Three out of four members of the UK public say they are in favour of wider biometrics usage to enhance their security. This is according to the recent Biometrics in Britain Study 2006, from document and identity security specialists TSSI Systems.
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Some 76% are more in favour of biometrics than they were one year ago, with personal safety identified as the biggest driver for the change; and three-quarters of people believing biometrics are important in combating terrorism.
Biometric adoption in airports received a resounding seal of approval, where 77 % approved of its use; and almost half approved of biometrics in Britain's underground tube networks. However, usage of biometrics in banking and retail was rejected by 59 and 63 per cent, respectively.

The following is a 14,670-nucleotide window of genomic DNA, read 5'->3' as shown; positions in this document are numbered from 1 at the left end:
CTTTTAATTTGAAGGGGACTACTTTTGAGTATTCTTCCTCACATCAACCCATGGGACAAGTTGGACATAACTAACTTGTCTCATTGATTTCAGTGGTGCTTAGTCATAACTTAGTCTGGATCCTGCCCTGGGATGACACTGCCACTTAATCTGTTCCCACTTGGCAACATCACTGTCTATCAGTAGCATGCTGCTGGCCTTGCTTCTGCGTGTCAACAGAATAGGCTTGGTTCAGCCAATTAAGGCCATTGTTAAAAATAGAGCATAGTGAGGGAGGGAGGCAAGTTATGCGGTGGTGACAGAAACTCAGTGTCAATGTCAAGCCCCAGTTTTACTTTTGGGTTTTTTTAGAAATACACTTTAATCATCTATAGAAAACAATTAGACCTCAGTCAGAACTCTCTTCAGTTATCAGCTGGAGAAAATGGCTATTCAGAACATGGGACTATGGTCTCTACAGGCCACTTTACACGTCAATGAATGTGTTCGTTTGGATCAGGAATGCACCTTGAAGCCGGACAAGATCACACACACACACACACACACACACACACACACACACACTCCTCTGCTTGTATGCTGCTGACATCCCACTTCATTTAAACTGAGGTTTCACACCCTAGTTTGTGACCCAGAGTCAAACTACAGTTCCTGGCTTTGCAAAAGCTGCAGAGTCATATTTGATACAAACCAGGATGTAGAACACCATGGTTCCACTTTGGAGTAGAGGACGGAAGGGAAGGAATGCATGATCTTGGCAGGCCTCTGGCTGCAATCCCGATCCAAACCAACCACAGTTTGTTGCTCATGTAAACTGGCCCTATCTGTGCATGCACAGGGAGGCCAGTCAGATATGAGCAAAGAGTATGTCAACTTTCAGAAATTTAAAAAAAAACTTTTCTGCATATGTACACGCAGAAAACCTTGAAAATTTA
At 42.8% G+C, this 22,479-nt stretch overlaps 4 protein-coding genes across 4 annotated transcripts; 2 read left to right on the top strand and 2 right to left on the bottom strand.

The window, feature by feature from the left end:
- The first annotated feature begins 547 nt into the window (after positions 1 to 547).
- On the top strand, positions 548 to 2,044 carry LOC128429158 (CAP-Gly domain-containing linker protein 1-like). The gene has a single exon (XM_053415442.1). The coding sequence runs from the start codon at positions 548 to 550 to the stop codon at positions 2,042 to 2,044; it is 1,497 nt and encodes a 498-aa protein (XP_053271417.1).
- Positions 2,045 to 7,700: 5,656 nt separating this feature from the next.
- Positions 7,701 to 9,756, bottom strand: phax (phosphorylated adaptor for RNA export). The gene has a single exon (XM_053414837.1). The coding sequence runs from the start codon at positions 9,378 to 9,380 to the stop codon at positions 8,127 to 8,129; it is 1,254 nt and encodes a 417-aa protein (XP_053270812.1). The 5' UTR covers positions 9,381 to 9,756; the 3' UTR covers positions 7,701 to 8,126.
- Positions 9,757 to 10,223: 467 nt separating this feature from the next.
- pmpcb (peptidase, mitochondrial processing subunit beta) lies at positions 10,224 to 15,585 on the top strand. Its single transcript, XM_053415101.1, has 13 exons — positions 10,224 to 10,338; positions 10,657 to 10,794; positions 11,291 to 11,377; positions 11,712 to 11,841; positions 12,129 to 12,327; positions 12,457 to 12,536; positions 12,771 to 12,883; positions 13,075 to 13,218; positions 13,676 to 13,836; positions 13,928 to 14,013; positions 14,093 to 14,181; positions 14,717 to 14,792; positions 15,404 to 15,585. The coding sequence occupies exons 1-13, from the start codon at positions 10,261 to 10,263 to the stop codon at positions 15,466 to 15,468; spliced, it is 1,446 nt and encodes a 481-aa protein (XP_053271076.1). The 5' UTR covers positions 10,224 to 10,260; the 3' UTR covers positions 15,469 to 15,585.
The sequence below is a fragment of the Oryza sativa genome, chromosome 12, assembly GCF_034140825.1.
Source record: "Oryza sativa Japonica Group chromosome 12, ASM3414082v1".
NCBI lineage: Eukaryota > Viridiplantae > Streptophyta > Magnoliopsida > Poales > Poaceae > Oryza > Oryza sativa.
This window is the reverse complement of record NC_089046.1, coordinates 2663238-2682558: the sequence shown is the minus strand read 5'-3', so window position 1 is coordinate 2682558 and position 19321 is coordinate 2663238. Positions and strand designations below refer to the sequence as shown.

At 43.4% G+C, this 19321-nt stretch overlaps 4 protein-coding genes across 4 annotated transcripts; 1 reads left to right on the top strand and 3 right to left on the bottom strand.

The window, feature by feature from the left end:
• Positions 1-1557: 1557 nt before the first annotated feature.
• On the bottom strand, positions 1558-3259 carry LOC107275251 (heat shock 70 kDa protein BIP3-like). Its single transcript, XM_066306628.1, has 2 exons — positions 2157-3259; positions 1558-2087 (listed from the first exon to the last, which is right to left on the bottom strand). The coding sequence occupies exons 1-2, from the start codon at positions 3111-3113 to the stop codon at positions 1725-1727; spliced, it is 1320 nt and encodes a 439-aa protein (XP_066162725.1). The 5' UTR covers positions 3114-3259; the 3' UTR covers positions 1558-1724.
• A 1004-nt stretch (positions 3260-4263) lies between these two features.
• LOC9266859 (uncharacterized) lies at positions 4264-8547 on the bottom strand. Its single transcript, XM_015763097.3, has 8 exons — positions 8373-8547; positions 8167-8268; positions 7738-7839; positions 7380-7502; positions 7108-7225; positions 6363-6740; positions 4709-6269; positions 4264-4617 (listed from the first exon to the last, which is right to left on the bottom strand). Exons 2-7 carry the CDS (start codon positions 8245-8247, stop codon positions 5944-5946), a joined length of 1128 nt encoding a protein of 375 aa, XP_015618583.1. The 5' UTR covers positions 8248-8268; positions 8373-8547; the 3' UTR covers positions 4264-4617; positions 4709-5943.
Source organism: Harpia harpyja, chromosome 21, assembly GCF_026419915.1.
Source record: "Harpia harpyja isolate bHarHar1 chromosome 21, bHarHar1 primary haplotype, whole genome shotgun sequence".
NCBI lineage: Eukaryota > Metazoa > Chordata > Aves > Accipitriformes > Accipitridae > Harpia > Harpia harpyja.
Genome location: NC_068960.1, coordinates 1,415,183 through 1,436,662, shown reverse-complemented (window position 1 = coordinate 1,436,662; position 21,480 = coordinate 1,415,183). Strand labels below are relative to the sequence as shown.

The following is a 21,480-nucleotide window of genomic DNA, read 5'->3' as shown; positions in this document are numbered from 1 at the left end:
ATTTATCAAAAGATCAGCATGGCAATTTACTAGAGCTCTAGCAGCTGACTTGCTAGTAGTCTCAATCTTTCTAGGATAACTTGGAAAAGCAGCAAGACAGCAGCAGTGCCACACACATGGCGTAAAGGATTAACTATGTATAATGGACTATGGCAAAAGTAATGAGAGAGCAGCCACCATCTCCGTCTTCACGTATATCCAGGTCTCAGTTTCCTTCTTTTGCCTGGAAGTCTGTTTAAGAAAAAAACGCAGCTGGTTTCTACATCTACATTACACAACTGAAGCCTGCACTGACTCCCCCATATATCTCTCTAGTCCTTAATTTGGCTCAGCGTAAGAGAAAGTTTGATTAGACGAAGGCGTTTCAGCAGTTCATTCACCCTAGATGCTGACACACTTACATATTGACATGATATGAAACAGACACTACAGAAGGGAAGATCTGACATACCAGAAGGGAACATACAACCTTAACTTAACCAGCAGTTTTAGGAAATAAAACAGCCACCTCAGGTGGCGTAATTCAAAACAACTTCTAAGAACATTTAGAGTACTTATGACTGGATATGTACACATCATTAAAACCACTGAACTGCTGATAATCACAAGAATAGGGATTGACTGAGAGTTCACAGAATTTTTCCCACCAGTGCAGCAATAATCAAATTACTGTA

Perhaps unsurprisingly, nearly a third – 28% – were opposed to the creation of a Government biometric database, even if it led to better crime detection rates.
The public are right to be sceptical with regards any suggestion of a Government biometric database. After the scandal of out-of-control DNA checks and unconvincing identity card proposals, how likely is it that any Government-inspired biometric database would have public support?